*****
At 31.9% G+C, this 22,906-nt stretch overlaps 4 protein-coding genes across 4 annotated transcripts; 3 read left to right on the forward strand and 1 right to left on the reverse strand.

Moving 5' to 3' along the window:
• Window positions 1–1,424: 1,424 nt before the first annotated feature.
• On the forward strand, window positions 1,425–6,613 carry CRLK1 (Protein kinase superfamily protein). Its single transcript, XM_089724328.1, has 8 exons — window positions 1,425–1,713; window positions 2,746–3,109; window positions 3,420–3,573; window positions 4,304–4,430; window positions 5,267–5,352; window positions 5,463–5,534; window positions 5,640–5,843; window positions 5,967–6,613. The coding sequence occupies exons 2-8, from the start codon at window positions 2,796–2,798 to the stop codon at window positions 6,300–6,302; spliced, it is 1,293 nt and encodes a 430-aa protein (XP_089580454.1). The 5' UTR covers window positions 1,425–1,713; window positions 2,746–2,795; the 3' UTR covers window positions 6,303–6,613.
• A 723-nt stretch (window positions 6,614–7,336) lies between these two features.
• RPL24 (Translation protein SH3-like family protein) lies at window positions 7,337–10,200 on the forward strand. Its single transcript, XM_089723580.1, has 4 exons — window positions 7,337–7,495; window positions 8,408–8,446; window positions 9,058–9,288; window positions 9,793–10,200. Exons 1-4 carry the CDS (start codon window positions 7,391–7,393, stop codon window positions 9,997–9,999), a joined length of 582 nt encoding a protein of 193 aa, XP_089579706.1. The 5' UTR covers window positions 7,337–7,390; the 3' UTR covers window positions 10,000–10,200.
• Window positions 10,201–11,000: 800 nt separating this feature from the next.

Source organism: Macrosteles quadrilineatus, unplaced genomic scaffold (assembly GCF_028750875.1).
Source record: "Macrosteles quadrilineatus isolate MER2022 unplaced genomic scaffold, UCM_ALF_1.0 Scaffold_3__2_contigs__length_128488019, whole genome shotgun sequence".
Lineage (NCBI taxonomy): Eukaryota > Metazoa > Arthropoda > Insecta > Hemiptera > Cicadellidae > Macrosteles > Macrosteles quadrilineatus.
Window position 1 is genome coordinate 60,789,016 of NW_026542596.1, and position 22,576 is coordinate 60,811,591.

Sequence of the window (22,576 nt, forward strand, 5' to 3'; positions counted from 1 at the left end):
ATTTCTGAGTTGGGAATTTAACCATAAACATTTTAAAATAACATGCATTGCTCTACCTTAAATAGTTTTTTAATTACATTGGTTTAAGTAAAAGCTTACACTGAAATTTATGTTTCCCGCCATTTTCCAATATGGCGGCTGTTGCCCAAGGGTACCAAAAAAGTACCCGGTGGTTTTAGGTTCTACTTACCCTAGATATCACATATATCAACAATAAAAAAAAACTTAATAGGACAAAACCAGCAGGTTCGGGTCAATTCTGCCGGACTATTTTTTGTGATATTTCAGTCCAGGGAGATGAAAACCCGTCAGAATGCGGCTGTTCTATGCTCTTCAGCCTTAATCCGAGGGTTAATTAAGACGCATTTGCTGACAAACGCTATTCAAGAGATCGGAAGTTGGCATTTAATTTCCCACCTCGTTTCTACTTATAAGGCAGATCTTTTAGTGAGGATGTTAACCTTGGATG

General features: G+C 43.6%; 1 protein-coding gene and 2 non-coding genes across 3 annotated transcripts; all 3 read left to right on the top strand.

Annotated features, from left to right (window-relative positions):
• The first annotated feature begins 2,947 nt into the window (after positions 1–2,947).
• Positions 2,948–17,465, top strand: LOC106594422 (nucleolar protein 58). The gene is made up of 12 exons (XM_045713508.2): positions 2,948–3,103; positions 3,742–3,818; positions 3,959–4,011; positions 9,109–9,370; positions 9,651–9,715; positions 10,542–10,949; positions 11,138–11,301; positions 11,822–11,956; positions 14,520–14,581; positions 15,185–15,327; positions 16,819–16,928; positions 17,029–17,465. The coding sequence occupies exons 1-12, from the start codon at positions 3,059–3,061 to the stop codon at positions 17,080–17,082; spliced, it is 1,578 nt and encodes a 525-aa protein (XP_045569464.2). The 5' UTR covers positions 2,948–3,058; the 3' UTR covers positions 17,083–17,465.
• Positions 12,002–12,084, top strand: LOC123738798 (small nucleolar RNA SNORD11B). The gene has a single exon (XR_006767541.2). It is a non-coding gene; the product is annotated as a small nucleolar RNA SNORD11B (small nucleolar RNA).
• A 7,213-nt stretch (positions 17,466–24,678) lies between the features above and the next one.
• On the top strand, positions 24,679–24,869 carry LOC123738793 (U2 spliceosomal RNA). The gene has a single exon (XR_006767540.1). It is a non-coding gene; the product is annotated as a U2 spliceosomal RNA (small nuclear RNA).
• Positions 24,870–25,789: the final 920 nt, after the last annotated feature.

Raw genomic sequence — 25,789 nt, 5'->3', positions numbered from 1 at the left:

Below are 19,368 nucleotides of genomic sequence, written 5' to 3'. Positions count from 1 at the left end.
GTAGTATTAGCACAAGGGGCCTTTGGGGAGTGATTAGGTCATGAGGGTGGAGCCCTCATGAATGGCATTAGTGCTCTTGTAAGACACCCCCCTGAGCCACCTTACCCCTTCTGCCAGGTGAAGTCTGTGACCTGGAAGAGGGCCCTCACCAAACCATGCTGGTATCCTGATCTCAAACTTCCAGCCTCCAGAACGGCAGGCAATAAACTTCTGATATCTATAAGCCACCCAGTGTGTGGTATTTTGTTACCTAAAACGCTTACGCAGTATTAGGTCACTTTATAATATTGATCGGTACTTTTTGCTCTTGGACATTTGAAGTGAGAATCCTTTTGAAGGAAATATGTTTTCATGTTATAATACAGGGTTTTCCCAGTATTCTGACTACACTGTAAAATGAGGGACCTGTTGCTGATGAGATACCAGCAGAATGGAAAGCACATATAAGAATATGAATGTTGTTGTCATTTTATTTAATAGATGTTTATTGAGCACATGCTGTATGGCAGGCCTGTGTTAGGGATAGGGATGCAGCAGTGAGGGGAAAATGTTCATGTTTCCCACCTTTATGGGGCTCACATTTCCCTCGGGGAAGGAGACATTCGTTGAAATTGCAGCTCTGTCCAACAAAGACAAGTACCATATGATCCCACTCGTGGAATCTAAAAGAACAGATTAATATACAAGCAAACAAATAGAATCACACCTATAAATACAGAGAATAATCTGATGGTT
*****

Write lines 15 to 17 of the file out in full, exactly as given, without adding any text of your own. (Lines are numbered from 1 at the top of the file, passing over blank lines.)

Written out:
Annotated features, from left to right (window-relative positions):
• The first annotated feature begins 2,947 nt into the window (after positions 1–2,947).
• Positions 2,948–17,465, top strand: LOC106594422 (nucleolar protein 58). The gene is made up of 12 exons (XM_045713508.2): positions 2,948–3,103; positions 3,742–3,818; positions 3,959–4,011; positions 9,109–9,370; positions 9,651–9,715; positions 10,542–10,949; positions 11,138–11,301; positions 11,822–11,956; positions 14,520–14,581; positions 15,185–15,327; positions 16,819–16,928; positions 17,029–17,465. The coding sequence occupies exons 1-12, from the start codon at positions 3,059–3,061 to the stop codon at positions 17,080–17,082; spliced, it is 1,578 nt and encodes a 525-aa protein (XP_045569464.2). The 5' UTR covers positions 2,948–3,058; the 3' UTR covers positions 17,083–17,465.